The Count of Monte Cristo

November 27, 2005 at 12:00 am | Posted in 4 stars, Book Reviews, Historical Fiction | Leave a comment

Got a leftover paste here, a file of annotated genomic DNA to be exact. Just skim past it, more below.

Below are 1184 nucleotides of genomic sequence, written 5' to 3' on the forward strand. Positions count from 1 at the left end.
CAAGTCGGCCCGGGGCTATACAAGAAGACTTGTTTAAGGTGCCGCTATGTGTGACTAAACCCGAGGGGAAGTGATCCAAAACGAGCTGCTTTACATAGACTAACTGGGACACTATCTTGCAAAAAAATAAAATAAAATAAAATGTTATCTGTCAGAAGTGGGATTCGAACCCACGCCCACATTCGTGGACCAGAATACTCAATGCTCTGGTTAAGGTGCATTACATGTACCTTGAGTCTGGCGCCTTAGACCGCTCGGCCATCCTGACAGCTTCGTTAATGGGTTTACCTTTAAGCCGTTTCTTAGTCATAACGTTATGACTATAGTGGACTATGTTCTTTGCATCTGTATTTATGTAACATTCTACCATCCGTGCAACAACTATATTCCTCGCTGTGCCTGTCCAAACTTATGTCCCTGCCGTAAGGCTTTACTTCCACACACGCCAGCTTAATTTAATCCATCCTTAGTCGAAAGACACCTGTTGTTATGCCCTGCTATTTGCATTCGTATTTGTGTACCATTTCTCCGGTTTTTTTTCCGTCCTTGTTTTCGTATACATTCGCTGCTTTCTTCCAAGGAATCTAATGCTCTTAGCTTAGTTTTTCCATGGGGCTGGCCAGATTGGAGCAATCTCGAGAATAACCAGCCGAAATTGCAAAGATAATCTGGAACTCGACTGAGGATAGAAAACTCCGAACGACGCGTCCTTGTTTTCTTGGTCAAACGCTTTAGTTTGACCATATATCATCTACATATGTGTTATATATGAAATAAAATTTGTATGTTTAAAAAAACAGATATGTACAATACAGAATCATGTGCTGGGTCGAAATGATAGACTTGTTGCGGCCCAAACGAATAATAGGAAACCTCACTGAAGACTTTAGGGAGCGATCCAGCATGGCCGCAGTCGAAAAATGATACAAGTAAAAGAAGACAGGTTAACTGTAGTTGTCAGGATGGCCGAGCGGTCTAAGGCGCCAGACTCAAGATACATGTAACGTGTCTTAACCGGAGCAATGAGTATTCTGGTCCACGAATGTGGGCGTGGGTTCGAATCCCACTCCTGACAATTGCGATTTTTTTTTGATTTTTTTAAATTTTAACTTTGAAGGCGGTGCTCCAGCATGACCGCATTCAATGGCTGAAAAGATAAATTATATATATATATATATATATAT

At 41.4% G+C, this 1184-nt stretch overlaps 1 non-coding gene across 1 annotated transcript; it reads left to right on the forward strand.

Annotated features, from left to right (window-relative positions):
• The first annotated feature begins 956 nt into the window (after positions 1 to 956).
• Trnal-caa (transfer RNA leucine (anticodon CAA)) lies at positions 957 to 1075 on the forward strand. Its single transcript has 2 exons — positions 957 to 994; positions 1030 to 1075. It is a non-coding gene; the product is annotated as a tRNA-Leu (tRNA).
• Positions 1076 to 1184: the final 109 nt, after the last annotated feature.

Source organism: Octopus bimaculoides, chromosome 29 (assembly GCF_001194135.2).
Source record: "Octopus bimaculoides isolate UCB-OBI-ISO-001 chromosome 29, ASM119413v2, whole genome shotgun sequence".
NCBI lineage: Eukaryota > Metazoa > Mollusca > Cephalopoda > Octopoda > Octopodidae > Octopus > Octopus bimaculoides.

I decided to read the Count of Monte Cristo because I was traveling and it seemed to have two attributes that would make it ideal for keeping me occupied: First, it was really, really long. Second, despite being 480,000 words the book was relatively compact. I hadn’t read anything by Dumas since Three Musketeers ten years ago, so I didn’t exactly know what to expect. Turns out, the book is quite good. If the idea of a 1200 page, small type book makes you nervous, then forget about it, there’s plenty more for you to read. However, if you aren’t scared off by the length, the long format (and let’s not beat around the bush, it’s that long because Dumas was paid by the line and had ghostwriters helping him) turns out to have some advantages. Unlike Dickens, Dumas uses the padding for conversations instead of tedious or obscure descriptions, and he has both the wit and the ear for dialogue to make it work. The cast of this novel is large (though by modern standards perhaps not exceptionally so) and each character is carefully drawn. It’s this detail…plus the almost philosophical introspection that Dumas isn’t afraid to work in…that makes the book rise above its rather adolescent revenge fantasy plot and become something that is actually worth reading. I should also mention that unlike Three Musketeers (which if memory serves is adventure) is more of a story about intrigue, plotting, and manipulation. Recommended to anyone interested in the period (France after the second Restoration) or the genre.

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